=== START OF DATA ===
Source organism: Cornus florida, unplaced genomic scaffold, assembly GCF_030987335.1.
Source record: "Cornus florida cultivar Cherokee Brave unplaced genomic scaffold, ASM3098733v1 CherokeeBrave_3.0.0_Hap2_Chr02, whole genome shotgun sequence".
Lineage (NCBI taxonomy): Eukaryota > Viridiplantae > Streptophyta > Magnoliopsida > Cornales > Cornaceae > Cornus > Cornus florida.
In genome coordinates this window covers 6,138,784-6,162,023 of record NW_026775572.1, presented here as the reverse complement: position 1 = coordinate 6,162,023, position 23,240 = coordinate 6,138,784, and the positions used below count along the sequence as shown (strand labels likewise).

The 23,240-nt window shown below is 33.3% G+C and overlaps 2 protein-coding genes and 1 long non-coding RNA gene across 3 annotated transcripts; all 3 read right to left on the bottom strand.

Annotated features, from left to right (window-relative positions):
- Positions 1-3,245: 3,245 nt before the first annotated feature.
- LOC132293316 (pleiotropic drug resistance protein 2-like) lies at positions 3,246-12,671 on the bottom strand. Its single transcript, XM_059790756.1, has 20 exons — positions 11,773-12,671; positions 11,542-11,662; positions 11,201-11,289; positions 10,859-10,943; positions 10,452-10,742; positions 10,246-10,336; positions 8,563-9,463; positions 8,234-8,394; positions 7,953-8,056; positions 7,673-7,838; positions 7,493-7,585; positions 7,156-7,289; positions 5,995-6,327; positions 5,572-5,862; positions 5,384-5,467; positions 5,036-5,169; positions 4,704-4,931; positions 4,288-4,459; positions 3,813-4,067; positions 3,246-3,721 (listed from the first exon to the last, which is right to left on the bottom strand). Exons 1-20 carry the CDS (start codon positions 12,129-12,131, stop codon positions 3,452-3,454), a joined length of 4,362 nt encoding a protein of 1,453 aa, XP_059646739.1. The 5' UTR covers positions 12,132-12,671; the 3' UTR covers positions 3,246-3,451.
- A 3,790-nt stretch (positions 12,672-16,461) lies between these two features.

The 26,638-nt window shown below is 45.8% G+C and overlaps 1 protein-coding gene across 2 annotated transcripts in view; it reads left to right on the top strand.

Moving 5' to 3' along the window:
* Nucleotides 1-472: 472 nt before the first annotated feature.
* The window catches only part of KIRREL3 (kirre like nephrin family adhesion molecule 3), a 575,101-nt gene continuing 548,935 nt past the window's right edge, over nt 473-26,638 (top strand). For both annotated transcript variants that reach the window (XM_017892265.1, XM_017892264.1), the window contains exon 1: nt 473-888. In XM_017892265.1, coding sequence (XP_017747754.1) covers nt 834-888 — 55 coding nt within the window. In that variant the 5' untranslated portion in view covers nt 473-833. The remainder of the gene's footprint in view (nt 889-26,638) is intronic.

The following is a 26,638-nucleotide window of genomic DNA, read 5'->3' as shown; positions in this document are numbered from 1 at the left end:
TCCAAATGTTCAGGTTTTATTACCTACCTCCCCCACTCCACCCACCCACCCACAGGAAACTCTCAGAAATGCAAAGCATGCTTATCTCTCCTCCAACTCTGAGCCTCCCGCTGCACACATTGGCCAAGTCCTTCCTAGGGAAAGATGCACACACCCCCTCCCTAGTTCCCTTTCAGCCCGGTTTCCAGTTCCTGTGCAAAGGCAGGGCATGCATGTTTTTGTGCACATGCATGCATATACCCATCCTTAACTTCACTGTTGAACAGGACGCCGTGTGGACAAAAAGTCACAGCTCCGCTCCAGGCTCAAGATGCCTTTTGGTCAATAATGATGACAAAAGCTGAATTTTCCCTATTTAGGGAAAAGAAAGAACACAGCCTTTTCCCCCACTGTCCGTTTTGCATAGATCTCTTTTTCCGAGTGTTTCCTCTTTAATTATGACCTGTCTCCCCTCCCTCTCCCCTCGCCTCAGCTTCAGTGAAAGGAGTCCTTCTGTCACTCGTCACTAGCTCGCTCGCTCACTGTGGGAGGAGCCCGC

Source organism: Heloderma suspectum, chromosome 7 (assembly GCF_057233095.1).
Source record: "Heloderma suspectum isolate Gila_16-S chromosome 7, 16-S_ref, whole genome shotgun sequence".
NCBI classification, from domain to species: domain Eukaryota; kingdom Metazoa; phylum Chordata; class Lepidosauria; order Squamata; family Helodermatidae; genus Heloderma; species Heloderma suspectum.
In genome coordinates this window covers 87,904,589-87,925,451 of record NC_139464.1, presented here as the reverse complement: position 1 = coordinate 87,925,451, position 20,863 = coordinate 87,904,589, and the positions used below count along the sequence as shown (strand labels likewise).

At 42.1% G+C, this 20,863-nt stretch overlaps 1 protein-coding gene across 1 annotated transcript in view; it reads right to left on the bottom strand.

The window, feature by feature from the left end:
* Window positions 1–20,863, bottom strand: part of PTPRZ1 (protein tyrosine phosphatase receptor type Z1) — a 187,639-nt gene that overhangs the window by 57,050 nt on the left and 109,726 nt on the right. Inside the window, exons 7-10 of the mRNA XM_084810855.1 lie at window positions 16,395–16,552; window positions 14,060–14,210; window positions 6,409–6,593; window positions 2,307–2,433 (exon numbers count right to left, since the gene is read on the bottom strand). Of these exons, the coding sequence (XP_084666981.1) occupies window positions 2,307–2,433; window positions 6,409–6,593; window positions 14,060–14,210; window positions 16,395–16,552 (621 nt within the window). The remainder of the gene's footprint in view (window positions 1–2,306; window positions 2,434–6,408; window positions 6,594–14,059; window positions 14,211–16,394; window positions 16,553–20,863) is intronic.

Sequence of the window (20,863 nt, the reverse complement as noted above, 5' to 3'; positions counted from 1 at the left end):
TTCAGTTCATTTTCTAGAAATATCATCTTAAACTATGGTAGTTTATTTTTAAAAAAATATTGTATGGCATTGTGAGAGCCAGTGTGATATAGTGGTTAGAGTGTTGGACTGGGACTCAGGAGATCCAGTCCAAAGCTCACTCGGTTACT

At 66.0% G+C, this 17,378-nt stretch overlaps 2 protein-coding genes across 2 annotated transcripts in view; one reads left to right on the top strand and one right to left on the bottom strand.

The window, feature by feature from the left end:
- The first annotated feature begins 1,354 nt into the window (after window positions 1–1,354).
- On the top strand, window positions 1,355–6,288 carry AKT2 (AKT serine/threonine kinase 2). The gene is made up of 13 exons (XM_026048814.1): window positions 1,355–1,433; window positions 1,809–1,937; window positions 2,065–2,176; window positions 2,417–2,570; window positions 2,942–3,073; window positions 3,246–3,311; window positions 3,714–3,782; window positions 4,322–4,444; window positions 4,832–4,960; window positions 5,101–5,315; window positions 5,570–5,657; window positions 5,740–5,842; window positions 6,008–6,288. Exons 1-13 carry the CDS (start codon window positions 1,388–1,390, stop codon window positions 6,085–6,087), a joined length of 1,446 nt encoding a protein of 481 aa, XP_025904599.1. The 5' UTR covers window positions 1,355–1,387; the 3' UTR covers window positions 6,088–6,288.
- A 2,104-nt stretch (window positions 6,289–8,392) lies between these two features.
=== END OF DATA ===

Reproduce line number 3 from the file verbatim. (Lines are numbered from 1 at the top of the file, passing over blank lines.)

Lineage (NCBI taxonomy): Eukaryota > Viridiplantae > Streptophyta > Magnoliopsida > Cornales > Cornaceae > Cornus > Cornus florida.